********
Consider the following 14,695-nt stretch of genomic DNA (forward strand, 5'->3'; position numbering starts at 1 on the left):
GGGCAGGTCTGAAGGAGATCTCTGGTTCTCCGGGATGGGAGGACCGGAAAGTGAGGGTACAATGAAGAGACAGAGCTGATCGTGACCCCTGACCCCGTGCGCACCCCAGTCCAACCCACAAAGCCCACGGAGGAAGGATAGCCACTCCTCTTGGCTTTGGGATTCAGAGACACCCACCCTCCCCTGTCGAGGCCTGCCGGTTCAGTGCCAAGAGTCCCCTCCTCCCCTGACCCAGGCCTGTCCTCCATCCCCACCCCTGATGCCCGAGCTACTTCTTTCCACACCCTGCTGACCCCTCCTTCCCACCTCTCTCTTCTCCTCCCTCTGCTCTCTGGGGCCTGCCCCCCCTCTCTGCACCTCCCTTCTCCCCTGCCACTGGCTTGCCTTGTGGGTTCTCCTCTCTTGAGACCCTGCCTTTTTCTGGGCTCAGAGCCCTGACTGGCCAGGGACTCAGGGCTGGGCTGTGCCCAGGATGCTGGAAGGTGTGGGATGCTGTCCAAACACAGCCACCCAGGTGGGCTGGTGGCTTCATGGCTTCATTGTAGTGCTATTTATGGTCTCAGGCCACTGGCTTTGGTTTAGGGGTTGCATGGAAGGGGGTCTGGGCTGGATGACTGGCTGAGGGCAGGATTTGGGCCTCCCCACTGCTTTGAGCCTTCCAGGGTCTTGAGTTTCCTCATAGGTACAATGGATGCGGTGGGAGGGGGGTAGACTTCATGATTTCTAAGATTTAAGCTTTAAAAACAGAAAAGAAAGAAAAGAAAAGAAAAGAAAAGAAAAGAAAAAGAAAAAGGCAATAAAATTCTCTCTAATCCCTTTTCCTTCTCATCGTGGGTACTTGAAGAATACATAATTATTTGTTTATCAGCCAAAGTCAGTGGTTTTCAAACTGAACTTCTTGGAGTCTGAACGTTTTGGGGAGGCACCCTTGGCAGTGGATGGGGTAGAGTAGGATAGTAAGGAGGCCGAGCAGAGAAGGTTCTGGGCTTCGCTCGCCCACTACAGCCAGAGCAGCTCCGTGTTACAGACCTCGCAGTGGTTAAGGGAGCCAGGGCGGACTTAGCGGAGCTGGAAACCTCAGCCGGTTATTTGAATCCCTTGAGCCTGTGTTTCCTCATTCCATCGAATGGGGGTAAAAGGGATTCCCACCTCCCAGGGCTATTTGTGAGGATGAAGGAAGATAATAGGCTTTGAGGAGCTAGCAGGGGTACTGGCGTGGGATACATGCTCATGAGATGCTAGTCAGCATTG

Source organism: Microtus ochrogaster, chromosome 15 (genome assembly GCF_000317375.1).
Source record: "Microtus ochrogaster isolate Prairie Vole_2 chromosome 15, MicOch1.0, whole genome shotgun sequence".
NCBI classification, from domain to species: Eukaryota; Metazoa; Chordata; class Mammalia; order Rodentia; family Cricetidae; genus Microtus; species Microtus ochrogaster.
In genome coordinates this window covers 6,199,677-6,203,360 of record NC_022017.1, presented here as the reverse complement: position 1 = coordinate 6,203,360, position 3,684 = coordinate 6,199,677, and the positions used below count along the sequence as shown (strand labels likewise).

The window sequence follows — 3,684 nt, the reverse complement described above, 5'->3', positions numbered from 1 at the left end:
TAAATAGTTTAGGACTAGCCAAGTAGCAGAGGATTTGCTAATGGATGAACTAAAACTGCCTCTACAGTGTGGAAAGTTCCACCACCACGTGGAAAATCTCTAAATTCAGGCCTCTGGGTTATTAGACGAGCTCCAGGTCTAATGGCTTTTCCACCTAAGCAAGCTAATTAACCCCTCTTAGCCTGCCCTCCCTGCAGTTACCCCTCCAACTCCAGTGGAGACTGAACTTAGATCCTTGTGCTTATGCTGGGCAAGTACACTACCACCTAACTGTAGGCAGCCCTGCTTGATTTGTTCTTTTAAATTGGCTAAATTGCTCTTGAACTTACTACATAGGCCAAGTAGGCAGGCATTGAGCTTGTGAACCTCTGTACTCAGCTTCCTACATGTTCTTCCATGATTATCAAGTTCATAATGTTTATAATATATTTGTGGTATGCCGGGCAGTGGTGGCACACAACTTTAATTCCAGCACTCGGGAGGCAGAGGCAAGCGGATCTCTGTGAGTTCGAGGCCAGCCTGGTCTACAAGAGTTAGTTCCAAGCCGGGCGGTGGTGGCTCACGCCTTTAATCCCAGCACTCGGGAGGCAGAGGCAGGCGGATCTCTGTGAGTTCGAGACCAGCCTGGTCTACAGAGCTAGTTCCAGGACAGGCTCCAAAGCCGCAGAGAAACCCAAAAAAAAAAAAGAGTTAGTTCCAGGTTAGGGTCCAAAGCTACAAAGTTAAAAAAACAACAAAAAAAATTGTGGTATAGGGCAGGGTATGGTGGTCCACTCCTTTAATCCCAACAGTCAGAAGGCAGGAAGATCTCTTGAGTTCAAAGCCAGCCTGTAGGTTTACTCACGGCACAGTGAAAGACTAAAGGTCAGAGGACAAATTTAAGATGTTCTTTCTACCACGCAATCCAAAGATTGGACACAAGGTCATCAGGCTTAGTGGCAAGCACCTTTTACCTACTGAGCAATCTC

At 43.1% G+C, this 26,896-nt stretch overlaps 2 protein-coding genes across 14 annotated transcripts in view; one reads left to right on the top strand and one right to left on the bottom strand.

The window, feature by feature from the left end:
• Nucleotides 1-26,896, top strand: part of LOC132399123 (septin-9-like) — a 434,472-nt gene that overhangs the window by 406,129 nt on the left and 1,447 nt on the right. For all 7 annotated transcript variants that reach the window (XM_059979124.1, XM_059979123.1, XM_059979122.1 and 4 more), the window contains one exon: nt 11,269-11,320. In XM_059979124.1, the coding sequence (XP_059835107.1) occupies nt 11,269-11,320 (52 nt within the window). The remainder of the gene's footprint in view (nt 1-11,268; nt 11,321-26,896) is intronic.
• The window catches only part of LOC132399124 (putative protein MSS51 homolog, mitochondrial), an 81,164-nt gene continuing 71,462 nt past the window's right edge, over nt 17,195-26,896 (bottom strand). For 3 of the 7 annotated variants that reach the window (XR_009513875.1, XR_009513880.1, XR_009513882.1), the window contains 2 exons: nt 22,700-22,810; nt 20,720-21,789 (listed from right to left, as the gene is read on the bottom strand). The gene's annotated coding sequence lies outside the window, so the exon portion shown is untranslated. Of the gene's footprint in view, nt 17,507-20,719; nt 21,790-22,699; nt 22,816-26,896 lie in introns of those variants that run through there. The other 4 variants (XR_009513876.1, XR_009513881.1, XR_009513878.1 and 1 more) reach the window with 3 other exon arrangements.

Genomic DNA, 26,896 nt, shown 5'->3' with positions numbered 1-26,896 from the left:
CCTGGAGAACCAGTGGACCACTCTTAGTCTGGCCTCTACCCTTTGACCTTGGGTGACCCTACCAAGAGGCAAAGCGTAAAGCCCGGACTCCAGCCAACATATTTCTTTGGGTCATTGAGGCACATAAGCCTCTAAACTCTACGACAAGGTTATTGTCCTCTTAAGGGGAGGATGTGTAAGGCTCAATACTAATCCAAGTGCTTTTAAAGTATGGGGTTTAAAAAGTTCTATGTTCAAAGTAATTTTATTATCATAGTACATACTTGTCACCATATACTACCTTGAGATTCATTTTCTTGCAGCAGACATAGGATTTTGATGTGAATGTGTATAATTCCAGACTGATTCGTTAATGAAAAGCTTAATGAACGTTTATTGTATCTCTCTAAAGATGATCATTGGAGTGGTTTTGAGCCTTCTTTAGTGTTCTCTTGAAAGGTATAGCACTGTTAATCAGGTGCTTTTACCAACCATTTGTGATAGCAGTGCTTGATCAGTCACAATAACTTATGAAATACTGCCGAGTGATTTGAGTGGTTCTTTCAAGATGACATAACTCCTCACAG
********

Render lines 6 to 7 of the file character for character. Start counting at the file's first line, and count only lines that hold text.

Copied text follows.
In genome coordinates this window covers 6,199,677-6,203,360 of record NC_022017.1, presented here as the reverse complement: position 1 = coordinate 6,203,360, position 3,684 = coordinate 6,199,677, and the positions used below count along the sequence as shown (strand labels likewise).

The window sequence follows — 3,684 nt, the reverse complement described above, 5'->3', positions numbered from 1 at the left end: